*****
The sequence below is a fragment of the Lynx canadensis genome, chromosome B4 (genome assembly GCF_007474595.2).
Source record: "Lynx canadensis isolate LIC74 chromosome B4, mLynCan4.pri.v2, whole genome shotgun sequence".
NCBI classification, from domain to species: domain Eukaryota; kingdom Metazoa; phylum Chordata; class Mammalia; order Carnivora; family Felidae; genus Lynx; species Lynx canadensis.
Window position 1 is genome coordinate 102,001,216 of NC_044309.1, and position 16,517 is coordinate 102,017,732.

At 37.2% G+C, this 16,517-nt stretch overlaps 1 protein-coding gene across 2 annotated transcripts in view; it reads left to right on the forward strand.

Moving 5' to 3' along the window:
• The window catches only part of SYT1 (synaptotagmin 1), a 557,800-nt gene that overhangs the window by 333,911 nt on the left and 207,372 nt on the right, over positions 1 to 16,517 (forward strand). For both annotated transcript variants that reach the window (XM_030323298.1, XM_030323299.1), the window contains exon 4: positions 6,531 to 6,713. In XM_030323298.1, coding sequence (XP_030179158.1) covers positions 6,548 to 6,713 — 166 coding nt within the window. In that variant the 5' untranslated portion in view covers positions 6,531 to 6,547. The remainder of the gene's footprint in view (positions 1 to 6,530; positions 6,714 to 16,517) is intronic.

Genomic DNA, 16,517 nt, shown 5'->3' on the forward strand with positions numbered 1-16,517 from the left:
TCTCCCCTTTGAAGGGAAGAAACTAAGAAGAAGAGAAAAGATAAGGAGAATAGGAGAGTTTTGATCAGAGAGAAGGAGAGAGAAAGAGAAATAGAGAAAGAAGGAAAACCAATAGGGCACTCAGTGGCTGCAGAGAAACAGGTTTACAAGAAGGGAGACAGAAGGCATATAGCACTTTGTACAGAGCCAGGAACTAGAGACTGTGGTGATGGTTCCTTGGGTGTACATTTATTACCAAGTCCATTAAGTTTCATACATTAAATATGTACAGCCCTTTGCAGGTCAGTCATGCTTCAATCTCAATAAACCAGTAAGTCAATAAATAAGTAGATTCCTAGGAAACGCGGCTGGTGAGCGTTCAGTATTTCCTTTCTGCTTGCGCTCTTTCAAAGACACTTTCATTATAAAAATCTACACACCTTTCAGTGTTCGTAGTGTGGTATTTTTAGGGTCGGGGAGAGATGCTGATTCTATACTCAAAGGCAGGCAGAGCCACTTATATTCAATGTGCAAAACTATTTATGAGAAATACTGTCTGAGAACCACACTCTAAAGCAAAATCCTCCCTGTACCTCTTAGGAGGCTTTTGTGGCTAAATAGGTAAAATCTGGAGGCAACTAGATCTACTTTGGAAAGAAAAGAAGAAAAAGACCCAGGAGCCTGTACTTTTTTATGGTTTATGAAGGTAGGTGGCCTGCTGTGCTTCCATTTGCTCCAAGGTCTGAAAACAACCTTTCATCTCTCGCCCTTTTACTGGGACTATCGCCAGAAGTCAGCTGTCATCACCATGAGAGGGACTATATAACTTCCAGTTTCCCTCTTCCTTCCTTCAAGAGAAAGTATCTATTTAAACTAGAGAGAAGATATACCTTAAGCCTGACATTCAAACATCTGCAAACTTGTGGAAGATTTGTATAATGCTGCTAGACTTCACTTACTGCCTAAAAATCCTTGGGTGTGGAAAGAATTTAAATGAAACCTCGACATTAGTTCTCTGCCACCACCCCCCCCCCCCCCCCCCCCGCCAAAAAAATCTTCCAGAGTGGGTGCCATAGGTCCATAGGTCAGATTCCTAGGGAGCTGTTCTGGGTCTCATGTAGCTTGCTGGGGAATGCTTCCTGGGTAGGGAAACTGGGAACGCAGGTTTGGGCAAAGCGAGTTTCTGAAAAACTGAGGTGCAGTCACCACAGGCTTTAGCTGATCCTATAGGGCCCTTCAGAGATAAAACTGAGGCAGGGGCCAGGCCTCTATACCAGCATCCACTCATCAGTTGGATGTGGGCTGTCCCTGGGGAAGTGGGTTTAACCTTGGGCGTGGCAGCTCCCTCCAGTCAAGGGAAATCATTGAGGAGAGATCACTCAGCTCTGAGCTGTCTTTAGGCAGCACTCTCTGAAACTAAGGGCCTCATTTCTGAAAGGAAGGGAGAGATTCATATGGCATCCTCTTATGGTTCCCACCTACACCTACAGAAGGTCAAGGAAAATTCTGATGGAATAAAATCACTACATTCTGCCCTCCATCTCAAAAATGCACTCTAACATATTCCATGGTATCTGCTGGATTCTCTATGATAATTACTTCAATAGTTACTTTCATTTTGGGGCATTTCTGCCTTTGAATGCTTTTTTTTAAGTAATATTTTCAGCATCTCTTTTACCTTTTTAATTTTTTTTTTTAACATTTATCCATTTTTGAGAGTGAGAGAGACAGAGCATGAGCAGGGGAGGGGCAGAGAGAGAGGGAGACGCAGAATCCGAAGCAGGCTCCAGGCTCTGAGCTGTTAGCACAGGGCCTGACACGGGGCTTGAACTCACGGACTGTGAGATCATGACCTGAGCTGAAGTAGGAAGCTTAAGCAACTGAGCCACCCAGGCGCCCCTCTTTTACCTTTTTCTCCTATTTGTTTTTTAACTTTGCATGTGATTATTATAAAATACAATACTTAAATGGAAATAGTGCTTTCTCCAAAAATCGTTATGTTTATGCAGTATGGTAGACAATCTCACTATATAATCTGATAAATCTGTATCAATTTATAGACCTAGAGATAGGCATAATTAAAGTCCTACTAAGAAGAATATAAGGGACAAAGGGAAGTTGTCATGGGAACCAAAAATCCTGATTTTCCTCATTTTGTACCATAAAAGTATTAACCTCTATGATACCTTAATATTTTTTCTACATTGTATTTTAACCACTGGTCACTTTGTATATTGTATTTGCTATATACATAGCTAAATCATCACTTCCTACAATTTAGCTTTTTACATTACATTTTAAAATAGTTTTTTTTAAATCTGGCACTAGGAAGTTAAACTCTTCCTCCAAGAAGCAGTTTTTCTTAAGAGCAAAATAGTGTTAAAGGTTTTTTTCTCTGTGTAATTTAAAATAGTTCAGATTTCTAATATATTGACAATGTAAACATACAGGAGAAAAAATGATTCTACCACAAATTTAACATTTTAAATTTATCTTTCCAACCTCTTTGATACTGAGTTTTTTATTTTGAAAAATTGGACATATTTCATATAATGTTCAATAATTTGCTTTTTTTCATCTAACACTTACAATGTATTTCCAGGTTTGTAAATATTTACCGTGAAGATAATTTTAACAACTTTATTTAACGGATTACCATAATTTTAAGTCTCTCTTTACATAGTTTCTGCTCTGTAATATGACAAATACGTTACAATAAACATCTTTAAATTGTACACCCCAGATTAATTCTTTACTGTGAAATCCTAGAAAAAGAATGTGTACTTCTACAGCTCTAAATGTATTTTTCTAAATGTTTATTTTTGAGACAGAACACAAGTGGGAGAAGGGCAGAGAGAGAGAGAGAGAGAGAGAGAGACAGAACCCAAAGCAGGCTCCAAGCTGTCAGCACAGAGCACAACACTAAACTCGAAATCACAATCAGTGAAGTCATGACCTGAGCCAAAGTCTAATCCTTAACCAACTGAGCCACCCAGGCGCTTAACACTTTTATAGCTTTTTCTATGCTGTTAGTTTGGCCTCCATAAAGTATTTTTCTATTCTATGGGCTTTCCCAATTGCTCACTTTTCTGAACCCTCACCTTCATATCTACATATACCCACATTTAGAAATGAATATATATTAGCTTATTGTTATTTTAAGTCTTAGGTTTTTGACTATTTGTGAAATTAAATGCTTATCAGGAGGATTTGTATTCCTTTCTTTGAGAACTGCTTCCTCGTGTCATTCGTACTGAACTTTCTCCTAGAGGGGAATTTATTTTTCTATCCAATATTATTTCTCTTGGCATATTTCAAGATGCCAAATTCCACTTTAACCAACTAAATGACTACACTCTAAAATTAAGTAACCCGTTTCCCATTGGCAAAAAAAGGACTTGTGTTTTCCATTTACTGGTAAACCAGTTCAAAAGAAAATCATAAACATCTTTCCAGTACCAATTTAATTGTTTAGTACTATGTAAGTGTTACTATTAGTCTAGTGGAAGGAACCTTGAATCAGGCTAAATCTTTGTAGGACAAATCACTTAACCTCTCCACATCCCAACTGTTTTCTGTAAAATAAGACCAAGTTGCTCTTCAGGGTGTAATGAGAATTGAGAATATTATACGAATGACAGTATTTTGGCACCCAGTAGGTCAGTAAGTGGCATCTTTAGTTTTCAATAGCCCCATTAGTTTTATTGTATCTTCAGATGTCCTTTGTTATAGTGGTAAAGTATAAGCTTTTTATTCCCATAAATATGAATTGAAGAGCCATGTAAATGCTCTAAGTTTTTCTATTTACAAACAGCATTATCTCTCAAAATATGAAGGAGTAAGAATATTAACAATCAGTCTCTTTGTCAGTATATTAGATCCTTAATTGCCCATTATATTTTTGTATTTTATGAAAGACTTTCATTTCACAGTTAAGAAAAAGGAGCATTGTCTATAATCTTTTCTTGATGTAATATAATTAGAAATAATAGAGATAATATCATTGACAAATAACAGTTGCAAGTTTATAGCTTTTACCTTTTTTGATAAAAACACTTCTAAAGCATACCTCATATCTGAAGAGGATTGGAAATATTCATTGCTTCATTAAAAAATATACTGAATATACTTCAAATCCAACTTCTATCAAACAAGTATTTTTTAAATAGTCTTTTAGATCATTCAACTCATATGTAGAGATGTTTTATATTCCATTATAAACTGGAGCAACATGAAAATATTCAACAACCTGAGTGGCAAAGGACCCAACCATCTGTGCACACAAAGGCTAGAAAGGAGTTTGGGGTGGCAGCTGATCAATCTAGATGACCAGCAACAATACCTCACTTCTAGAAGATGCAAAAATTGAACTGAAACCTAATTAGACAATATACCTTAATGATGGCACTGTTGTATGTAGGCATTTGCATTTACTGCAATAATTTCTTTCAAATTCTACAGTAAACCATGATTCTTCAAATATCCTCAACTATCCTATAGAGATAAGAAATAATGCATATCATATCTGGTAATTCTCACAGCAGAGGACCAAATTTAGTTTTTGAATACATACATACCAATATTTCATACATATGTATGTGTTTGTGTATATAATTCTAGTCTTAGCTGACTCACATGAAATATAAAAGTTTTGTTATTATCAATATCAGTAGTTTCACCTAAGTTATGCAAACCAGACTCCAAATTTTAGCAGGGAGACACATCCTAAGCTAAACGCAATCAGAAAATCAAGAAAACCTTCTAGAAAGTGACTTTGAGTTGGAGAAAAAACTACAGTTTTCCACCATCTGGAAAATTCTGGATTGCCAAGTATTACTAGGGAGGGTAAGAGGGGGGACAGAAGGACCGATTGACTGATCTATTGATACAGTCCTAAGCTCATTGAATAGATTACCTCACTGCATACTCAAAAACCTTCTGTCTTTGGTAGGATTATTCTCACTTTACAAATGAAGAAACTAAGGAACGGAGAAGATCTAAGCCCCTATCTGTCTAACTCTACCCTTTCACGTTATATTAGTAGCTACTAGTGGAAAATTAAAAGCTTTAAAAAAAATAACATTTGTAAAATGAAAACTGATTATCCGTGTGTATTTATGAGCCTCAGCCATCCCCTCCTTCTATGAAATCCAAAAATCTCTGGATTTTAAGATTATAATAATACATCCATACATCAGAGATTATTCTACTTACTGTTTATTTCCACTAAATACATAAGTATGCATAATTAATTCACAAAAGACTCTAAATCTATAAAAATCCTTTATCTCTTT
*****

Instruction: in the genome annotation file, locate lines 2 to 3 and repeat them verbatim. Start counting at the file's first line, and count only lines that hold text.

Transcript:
Source record: "Lynx canadensis isolate LIC74 chromosome B4, mLynCan4.pri.v2, whole genome shotgun sequence".
NCBI classification, from domain to species: domain Eukaryota; kingdom Metazoa; phylum Chordata; class Mammalia; order Carnivora; family Felidae; genus Lynx; species Lynx canadensis.